MSNBC reported in 2016 that as a candidate, Trump asked a foreign policy adviser three times in a one-hour meeting why the United States could not deploy its nuclear weapons.

Reporting by Roberta Rampton, Makini Brice and Susan Heavey; editing by Tim Ahmann and Steve Orlofsky

The Upcoming Nuclear War (Revelation 15)


William Perry has spent much of his career professionally worried about the possibility of nuclear war.

Before a stint as the 19th U.S. secretary of defense under President Bill Clinton, Perry frequently advised the government on national security during the Cold War. He was on the team that analyzed surveillance photos exposing the Soviet Union’s installation of nuclear armed missiles in Cuba in October 1962, during the Cuban missile crisis.

When the Cold War ended, says Perry, now 90, he thought the threat of imminent nuclear catastrophe would recede. But he was wrong. It’s now worse than ever, he says, citing the return of tensions between Russia and the U.S., alongside new threats of regional nuclear conflict, such as one between India and Pakistan. He set up his organization, the Perry Project, “to educate and engage the public on nuclear danger.”

And now there’s Donald Trump. “I think the probability of war has increased since January, partly because of actions that President Trump has taken or not taken,” Perry tells Newsweek.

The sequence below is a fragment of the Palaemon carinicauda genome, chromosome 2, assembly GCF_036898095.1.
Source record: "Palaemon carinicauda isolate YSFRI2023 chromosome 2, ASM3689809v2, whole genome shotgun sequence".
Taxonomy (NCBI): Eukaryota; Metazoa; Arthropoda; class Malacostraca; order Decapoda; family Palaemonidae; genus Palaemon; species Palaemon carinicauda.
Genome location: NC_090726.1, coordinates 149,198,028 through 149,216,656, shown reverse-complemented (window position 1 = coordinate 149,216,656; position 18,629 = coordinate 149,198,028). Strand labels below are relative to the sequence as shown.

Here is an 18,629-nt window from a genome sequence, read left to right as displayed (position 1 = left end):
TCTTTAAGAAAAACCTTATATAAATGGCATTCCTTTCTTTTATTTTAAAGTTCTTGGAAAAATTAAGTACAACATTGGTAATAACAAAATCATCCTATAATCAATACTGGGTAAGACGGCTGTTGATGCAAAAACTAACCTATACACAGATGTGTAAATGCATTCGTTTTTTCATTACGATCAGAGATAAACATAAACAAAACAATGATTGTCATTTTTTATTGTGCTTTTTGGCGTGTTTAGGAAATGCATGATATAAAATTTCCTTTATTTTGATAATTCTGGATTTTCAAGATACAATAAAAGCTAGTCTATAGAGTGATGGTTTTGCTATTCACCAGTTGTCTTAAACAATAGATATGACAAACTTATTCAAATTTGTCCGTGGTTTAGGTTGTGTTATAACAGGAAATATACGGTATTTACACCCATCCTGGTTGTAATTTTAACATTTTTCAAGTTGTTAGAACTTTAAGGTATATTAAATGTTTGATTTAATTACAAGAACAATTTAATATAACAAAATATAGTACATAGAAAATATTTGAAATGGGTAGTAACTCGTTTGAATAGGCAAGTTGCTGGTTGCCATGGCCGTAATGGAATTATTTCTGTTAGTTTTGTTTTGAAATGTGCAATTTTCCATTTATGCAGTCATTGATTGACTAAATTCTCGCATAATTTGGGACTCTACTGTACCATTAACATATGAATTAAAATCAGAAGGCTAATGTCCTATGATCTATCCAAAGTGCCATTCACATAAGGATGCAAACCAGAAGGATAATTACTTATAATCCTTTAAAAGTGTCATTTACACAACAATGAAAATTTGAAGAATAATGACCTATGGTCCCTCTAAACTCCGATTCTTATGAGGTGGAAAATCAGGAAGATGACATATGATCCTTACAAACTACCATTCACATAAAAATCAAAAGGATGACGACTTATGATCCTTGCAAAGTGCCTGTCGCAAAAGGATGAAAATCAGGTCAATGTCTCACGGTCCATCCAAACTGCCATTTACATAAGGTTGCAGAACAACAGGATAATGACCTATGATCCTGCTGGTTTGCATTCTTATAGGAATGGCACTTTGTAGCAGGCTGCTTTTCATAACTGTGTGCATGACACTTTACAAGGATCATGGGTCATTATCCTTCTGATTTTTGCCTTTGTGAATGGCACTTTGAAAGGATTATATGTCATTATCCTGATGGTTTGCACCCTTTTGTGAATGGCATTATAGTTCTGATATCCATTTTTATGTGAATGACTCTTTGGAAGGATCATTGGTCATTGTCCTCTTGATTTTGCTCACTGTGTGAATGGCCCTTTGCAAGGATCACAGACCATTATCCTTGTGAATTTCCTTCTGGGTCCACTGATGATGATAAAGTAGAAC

Perry’s comments, made in an interview on the sidelines of the International Luxembourg Forum on Preventing Nuclear Catastrophe, come as Trump is facing two escalating international situations with a nuclear dimension—the future of America’s nuclear agreement with Iran and the escalating rhetoric between the U.S. and North Korea.

On Iran, Perry is clear. “If the deal were abandoned, I think it’s quite clear that Iran will resume the nuclear program that they had before the deal was signed,” he says. “There will be no better deal, there will be no other deal. We will have either that deal or no deal at all.”

Media reports have suggested that Trump will fail to recertify the deal before an October 15 deadline, a move that would not automatically end it, provided that Congress does not decide to impose new sanctions on Iran.

But, says Perry, a presidential commitment to the deal is still important. “It’s not only a bad idea in terms of what it might do relative to Iran in particular.… I think it sends a very bad statement…[with] the United States not being willing to support diplomatic agreements that it has made in good faith.”

A longtime proponent of the Iran deal, Perry says it has gone „a long way to taking the danger away from a war with Iran. We don’t want to be in the position with Iran seven years from now that we are today with North Korea.”

Meanwhile, Perry says the world runs the risk of “blundering” into nuclear catastrophe over North Korea.

“And the blundering, it seems to me, is made more dangerous, more possible, by the inflammatory rhetoric between Kim Jong Un and President Trump, and so I think the rhetoric that the president is using is creating the danger that one side or the other will react.”

He adds, “I think it’s clear that the president does not have experience in international diplomacy, or in dealing with national security issues.”

But, he says, there is some hope. “He does have some very seasoned and cautious people in positions of responsibility in his administration…. The issue here, really, is will President Trump accept the guidance and the counsel of [Defense Secretary James] Mattis and [Secretary of State Rex] Tillerson and [National Security Adviser H.R.] McMaster.”